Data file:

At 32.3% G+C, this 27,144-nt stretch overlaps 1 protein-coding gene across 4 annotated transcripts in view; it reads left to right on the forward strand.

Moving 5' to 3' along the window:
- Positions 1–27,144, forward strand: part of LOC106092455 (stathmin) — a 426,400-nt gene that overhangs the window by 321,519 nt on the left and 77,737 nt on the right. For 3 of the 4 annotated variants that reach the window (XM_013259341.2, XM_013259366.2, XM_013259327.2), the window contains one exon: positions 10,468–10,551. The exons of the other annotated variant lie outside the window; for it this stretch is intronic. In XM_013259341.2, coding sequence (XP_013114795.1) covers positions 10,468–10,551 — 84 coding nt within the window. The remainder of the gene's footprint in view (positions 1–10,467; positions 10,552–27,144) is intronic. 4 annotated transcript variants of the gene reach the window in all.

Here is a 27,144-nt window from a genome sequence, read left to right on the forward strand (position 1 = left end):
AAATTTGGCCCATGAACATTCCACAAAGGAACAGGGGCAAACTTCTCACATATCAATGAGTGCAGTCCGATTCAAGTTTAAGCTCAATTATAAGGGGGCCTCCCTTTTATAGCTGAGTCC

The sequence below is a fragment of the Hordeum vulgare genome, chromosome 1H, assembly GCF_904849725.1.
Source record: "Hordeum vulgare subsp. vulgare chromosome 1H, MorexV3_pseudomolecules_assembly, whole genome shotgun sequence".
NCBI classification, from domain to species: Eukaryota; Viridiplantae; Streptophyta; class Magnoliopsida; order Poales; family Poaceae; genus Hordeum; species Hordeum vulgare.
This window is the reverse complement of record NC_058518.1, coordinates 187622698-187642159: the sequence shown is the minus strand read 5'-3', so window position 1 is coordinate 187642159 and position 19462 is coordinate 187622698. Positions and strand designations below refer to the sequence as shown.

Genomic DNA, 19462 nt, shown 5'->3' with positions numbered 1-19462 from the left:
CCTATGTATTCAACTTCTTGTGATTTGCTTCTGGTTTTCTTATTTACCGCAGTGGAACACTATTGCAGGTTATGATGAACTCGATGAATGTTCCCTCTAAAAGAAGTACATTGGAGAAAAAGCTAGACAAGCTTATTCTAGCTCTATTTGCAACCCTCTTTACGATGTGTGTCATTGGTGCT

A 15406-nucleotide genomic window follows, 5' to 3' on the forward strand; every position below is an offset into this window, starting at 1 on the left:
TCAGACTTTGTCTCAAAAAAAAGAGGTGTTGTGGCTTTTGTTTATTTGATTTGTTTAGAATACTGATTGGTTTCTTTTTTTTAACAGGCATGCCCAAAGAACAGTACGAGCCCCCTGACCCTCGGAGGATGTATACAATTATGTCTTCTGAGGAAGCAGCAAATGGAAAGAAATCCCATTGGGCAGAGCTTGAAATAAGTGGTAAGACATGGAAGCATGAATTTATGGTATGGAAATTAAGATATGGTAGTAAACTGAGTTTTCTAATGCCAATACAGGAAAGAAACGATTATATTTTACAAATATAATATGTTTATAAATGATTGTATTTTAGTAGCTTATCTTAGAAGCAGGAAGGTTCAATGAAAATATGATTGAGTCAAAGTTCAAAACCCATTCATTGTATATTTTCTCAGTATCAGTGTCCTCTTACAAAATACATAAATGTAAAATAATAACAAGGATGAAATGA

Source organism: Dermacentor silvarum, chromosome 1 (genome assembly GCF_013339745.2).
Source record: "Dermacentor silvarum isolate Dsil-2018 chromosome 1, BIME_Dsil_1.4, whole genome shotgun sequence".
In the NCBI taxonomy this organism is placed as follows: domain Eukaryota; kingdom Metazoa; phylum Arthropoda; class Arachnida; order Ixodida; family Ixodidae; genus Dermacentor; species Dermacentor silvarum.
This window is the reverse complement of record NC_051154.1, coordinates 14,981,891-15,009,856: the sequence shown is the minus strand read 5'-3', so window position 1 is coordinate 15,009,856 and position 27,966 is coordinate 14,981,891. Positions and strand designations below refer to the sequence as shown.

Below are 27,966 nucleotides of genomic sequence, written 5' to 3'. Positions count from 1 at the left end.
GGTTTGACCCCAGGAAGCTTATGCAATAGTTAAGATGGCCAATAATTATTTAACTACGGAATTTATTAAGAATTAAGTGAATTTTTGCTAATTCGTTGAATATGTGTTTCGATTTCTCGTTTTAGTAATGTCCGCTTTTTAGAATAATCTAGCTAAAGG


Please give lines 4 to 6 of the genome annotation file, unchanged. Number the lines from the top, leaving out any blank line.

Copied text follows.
Here is a 27,144-nt window from a genome sequence, read left to right on the forward strand (position 1 = left end):
AAATTTGGCCCATGAACATTCCACAAAGGAACAGGGGCAAACTTCTCACATATCAATGAGTGCAGTCCGATTCAAGTTTAAGCTCAATTATAAGGGGGCCTCCCTTTTATAGCTGAGTCC

The sequence below is a fragment of the Hordeum vulgare genome, chromosome 1H, assembly GCF_904849725.1.